Photograpy by Nick Haymes.

Country living—the Russian need to beat a retreat to the bucolic wilds transcends borders. Photographer Nick Haymes records an emigre family’s visit to their American dacha.


The dacha is not a villa. It’s a dacha. The dacha is a given. Literally: the word means “given,” as in a plot of princely land given to a plebe to potter around. The dacha was the Soviet Union’s gift to the beleaguered citizen – its implicit admission of the fact that living in the U.S.S.R. 365 days a year was somewhat exhausting. A gift of seasonal privacy. Something resembling freedom, not just from the city but from your workplace self. It was the place where the worker was allowed to lose his usefulness. That’s why the opulent, multi-story summerhouses of the Soviet elite were not true dachas: the party functionaries and generals ensconced in them proudly retained their status. And the whole idea was to become, for a month or a week or just a weekend, a bit of a savage. The proper dacha needed a touch of squalor.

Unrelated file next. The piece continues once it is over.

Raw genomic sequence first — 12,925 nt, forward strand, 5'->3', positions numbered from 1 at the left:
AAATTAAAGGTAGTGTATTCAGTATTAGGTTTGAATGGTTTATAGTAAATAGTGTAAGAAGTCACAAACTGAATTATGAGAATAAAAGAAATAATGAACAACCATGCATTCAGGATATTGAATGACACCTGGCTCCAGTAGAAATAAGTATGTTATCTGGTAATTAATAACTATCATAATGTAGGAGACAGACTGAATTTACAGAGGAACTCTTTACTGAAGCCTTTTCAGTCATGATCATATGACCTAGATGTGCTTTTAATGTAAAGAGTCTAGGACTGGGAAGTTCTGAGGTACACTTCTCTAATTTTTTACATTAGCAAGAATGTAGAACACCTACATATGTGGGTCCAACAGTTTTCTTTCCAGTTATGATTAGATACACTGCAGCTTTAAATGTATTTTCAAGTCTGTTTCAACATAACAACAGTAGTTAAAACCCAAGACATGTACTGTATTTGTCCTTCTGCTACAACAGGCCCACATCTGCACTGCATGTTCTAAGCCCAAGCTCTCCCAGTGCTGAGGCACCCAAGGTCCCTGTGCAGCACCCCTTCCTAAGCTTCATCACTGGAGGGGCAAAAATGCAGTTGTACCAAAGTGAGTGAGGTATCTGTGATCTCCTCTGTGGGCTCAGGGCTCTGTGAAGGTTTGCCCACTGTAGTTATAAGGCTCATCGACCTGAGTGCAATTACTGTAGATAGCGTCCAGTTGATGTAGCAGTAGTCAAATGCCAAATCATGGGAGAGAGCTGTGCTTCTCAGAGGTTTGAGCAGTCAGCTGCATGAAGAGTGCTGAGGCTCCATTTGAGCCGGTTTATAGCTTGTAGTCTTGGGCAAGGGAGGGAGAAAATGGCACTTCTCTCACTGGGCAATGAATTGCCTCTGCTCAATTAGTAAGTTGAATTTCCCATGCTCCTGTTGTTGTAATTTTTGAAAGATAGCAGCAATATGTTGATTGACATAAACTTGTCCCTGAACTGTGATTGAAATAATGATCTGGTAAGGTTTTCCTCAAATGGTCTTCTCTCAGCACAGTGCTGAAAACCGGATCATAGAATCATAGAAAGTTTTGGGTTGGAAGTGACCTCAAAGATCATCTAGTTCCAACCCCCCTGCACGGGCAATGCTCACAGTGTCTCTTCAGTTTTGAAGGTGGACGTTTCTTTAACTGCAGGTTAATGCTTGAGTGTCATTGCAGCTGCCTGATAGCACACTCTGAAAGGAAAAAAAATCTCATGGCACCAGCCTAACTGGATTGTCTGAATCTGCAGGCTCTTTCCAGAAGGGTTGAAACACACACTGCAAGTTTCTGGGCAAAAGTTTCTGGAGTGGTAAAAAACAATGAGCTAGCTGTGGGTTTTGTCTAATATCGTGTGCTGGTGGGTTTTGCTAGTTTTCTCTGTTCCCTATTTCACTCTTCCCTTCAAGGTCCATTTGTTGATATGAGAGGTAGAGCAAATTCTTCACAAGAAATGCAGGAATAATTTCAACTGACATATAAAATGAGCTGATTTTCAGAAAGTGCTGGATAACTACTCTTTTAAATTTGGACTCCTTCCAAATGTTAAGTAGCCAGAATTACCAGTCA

A whiff of the hovel. The obligatory 30 minutes of gardening were an appetite-building precursor to the main event: drinking. (Unless the drinking itself was the precursor to the main event). The dacha spirit has now outlived the country that conjured it; the smells of sweat, cigarettes, and sunflower oil infuse Russian summer residences from Lake Como to the Poconos. Turns out that a dacha, once given, can never be fully taken away.

—Michael Idov